My initial linear system becomes a matrix equation:

$$[A]_{_{n \times m}} \cdot [X]_{_{m \times p}} = [Y]_{_{n \times p}}$$

Is this the right thing to do to solve ##[A]## with the Moore-Penrose inverse of ##[X]##? What is the correct way to do this?
 
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  • #2
It seems like an ok start to me. What is the rank of ##\mathbf X##?

Are you looking for a math or computational solution?
 
  • #3
StoneTemplePython said:
It seems like an ok start to me. What is the rank of ##\mathbf X##?

Are you looking for a math or computational solution?

Thank you, but I'm not able to prove what I've done or if the approach is correct.

Well, ##[X] _{m \times p} ## is of rank ##m## because ##p>=m## and all ##p## equations are independent.

For the type of solution I would say mathematical for the rigorous understanding but the goal is to make a small python script out of it.
 
  • #4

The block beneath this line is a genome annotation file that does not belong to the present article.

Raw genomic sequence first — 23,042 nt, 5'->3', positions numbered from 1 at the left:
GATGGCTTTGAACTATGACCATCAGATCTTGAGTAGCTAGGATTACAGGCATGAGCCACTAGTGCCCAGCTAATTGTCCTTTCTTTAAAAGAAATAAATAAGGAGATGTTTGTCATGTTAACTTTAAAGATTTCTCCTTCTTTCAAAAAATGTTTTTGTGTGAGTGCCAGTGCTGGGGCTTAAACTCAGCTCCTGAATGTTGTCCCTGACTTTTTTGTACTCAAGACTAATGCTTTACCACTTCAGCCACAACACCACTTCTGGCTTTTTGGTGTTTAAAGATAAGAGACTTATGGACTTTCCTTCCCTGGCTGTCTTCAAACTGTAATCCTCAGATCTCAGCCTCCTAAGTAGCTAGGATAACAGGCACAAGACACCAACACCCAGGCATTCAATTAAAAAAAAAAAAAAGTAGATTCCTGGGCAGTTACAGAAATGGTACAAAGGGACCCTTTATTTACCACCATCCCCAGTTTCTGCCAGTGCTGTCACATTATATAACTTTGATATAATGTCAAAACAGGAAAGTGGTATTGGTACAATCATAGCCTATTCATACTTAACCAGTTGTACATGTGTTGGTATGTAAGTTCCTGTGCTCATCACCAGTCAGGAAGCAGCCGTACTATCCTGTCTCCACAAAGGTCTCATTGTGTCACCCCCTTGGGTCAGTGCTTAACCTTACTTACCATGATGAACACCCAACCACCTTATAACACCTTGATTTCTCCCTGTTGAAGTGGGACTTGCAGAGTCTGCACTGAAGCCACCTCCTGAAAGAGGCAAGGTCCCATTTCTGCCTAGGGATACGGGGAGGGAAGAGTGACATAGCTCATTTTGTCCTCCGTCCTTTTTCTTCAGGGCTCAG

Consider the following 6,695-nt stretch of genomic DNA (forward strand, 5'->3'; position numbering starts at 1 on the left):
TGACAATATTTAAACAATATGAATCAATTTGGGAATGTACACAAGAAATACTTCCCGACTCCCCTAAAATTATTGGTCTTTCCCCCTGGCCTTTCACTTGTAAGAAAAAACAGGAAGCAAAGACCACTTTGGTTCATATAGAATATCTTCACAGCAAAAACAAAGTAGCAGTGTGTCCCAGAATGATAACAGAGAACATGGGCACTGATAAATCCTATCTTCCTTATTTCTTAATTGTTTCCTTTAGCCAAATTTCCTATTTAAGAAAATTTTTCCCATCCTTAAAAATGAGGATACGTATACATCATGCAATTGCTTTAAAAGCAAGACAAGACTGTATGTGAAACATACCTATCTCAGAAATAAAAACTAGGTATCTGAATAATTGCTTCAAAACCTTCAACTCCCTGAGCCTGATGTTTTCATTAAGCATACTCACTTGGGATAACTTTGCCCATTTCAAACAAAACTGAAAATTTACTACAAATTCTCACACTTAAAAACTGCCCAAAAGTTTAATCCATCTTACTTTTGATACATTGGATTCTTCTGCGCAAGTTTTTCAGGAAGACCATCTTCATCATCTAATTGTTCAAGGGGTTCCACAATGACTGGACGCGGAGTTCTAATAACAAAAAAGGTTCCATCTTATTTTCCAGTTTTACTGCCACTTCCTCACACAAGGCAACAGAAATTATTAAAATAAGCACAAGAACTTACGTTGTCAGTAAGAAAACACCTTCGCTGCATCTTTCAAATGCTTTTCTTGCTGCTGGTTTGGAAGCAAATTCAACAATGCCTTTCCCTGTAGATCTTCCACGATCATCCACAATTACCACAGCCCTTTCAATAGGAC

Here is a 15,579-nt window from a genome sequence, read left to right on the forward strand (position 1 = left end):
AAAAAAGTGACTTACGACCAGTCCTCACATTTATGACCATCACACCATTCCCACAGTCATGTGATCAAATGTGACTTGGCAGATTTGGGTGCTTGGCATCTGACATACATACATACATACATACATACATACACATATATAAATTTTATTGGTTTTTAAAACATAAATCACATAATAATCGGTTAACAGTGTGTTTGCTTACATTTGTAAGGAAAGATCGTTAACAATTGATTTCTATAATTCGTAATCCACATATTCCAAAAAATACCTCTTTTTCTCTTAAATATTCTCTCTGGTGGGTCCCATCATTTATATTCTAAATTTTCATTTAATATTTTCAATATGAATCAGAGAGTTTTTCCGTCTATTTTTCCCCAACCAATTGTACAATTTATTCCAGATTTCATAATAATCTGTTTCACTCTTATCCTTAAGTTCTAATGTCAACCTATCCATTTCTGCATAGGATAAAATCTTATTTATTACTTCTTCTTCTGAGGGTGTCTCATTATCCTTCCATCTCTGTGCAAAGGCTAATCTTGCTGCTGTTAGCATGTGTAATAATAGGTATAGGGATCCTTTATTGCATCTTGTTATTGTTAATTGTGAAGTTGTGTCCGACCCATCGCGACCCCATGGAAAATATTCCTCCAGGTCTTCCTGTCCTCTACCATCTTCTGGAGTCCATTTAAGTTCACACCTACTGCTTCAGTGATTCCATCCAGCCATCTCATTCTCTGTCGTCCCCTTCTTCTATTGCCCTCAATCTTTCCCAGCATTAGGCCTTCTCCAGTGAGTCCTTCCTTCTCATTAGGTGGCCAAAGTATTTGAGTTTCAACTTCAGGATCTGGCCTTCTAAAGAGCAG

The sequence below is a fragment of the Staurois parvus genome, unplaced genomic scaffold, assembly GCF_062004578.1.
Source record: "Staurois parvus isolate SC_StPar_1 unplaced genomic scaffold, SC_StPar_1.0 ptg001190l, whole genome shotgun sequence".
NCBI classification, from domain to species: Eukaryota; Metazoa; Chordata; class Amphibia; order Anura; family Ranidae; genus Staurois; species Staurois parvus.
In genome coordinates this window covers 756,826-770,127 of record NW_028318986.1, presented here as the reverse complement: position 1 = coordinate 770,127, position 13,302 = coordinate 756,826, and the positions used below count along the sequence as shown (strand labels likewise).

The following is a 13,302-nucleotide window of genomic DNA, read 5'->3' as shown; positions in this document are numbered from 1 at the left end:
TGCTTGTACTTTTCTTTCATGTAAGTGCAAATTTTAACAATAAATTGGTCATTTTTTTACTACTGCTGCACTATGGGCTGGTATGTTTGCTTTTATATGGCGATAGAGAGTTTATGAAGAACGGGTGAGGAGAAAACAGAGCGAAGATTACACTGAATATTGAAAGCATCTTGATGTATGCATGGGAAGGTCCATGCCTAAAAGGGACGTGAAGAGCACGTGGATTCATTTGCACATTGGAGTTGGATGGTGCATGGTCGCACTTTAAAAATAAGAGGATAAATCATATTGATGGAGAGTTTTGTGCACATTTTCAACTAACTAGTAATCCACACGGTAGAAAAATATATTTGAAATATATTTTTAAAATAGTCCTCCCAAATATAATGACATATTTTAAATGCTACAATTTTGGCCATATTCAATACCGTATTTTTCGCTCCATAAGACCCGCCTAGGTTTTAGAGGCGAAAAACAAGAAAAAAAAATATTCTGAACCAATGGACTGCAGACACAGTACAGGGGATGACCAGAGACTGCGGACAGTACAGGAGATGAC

synMehdi said:
Thank you, but I'm not able to prove what I've done or if the approach is correct.

Well, ##[X] _{m \times p} ## is of rank ##m## because ##p>=m## and all ##p## equations are independent.
Ok, let's tighten up the math first a bit then. (Technical nit: for ## p \gt m## it is impossible that all ##p## equations are linearly independent -- at most ##m## of them are due to the dimension.)

What do you know about 'regular' ordinary least squares? As it is you have

##\mathbf{AX} = \mathbf Y##

if you take the conjugate transpose of this, you have
##\mathbf{X}^* \mathbf A^* = \mathbf Y^*##

where ##^* ## denotes conjugate transpose. This is standard form for ordinary least squares. The approach of solving this that works nicely with scalars in ##\mathbb R## and ##\mathbb C## is to to make use of a well chosen collection of mutually orthonormal vectors.

The idea is you want

##\text{min}_{A^*} \big \Vert \mathbf{X}^* \mathbf A^* - \mathbf Y^*\big \Vert_F^2##
i.e. minimize the squared Frobenius norm of the difference between ##\big(\mathbf{X}^* \mathbf A^*\big)## and ## \mathbf Y^*##, and to do so by selecting the best ##A^*##